Johanna Adriana Appels (Jo) was born on the 9th of May 1906 in Driebergen (central Netherlands) as the fifth and last child in a rather well-to-do family where the father owned and ran a building contractor company and the mother was a midwife.
She obtained a bachelor’s degree in English language and literature and would later in life also attend courses at university level in theology.
In the early thirties she met her future husband, Bastiaan Jan Ader (Bas), born on the 30th of December 1909. They married in September 1935, after he had acquired his bachelor’s degree in theology. (In the summer of 1936 he set off on an epic bicycle journey to the Holy Land, with her consent and full support, also financial.) Johanna worked as an editor in a publishing company in Amsterdam.
On his trip through the Middle East the young Reverend was much impressed by the selfless work he witnessed being carried out by protestant missionaries in the area, and the couple contemplated to do so as well but ultimately decided to stay in their country to face the gathering storm of war.
In October 1938 they went to live in Nieuwbeerta, in the North East of the Netherlands, where he had been appointed the local protestant Reverend. They saw it as a challenge: the population had become predominantly communist and atheist, due to extreme income disparities between farmers and farmhands, and had turned away from the church, due to teachings so liberal that they lost next to all content. Jo worked alongside Bas in the parish.
Life during the first years of the German occupation remained relatively untouched. That changed when a Jewish former acquaintance of Jo asked by letter if she could come to stay with them to hide from the Germans. The answer was positive and accompanied by the advice to bring someone else to fight boredom. It was the beginning of their heavy involvement in the resistance. Yad Vashem reckons that they, with the help of many, managed to save between 200 and 300 Jewish compatriots.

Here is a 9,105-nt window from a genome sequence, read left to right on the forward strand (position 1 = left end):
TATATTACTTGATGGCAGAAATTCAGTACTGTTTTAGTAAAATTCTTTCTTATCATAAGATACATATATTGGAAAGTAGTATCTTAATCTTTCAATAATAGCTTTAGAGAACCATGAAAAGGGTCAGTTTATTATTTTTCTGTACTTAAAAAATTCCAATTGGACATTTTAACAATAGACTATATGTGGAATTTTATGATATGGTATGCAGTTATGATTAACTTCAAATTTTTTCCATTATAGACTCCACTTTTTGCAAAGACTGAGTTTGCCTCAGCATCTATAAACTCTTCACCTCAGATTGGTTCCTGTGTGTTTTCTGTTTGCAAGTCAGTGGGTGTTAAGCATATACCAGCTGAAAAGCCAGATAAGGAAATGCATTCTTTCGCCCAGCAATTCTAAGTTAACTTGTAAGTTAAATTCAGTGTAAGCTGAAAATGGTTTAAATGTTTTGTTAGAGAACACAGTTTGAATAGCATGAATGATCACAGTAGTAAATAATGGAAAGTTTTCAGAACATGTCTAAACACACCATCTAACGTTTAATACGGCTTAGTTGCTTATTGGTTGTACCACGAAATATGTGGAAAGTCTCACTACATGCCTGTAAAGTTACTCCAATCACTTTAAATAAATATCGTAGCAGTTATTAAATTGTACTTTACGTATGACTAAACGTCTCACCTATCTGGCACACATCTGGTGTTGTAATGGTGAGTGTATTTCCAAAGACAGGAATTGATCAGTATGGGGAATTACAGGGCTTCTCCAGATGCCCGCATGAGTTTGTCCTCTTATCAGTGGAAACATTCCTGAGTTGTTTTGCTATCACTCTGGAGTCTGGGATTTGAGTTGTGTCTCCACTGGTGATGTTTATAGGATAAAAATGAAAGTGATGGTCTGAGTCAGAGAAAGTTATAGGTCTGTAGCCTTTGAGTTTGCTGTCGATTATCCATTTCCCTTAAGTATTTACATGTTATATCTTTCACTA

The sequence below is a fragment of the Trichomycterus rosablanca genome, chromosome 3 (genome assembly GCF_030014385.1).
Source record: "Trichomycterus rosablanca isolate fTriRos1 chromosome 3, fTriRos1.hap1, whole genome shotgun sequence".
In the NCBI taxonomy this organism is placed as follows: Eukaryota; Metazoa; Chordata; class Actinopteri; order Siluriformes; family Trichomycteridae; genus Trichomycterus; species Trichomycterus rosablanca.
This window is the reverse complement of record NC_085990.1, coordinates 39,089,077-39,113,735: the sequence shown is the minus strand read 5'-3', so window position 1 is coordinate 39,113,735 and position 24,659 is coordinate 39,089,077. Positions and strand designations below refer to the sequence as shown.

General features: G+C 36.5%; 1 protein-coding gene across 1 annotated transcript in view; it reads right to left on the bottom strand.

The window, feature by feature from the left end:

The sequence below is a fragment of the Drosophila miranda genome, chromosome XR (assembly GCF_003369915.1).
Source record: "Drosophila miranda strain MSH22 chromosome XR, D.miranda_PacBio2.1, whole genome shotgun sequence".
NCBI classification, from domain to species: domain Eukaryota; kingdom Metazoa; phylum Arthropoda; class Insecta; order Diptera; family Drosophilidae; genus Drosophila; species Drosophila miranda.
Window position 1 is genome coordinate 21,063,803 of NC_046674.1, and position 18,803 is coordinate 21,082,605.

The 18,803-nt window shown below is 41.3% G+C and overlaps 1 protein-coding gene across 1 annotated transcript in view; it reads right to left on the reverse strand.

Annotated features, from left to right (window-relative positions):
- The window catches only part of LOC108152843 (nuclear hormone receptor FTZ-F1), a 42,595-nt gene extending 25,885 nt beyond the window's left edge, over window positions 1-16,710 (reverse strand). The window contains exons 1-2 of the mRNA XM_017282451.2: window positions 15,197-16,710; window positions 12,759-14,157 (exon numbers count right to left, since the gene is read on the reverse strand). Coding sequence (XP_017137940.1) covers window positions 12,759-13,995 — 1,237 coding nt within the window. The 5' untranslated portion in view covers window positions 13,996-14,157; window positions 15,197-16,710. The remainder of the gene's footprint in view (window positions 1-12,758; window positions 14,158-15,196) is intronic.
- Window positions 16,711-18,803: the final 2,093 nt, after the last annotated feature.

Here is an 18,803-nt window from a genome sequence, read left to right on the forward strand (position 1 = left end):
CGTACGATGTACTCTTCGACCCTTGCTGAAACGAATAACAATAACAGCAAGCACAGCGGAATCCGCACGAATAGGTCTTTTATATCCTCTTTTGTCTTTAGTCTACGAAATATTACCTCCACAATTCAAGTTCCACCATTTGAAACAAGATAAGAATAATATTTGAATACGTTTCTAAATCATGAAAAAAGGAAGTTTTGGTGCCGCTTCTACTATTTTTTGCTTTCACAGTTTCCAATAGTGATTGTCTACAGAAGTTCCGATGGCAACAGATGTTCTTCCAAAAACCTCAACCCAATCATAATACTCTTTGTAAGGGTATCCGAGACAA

On the 19th of April 1942 Jo gave birth to Bastiaan Johan Christiaan (Basjan), and on the 4th of November 1944 to Diederik Antonius Viktor Emanuel (Erik) while her husband was in prison. On the 20th of November 1944 he was executed by the Nazis.
The wartime diary Jo wrote in deep secret she turned into a book: “Een Groninger Pastorie in de Storm” of which there have been 13 reprints over the years. It has been translated into German and Finnish and very recently into English*. One of the survivors devoted part of her own book on her time in hiding with Bas and Jo: “Selected to Live” by Johanna-Ruth Dobschiner
After the war the parish elders appointed a new Reverend. Jo moved to the nearby village of Drieborg that was part of the parish and worked towards the goal of founding a building that would house all the club activities her husband and she had set up there and would also double as a small church for services. In 1950 this dream came true, paid for by the royalties of her book, the receipts from her many lectures and from sympathisers. She worked there until her late seventies. In her eighties she became gradually incapacitated by the onset of Alzheimers. Jo died on the 31st of July 1994 and is buried in the graveyard in Nieuwbeerta.
She had created a Foundation, named after her late husband, as the basis for the work she had set up in Drieborg. This Foundation still exists and received a large donation from Jo’s private wealth. At the moment this Foundation still supports the ongoing work of the church in the wider area. The proceeds of the English translation of the book will also go to the Foundation.
Their youngest son Erik, served as an ambassador in the Dutch Foreign Service. He is the chairman of said Foundation, named after his father.
Their eldest son is the internationally renowned conceptual artist Basjan Ader, lost at sea in 1975. For the interpretation of his art more and more people turn to his youth and background, with good reason. The book is an invaluable source to that end.
*The English translation is called “House of Defiance” published by Mirador Publishing. ISBN: 978-1-911473-77-0